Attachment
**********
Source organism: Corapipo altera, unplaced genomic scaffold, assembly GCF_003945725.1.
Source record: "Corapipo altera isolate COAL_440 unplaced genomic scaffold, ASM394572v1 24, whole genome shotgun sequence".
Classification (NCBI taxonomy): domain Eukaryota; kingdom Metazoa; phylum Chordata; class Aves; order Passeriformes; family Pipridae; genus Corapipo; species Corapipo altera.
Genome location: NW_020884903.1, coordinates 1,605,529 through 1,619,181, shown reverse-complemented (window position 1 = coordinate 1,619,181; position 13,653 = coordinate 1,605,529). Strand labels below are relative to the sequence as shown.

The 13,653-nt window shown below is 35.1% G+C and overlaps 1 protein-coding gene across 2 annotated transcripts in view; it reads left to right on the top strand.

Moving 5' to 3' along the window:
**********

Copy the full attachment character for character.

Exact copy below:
Source organism: Corapipo altera, unplaced genomic scaffold, assembly GCF_003945725.1.
Source record: "Corapipo altera isolate COAL_440 unplaced genomic scaffold, ASM394572v1 24, whole genome shotgun sequence".
Classification (NCBI taxonomy): domain Eukaryota; kingdom Metazoa; phylum Chordata; class Aves; order Passeriformes; family Pipridae; genus Corapipo; species Corapipo altera.
Genome location: NW_020884903.1, coordinates 1,605,529 through 1,619,181, shown reverse-complemented (window position 1 = coordinate 1,619,181; position 13,653 = coordinate 1,605,529). Strand labels below are relative to the sequence as shown.

The 13,653-nt window shown below is 35.1% G+C and overlaps 1 protein-coding gene across 2 annotated transcripts in view; it reads left to right on the top strand.

Moving 5' to 3' along the window: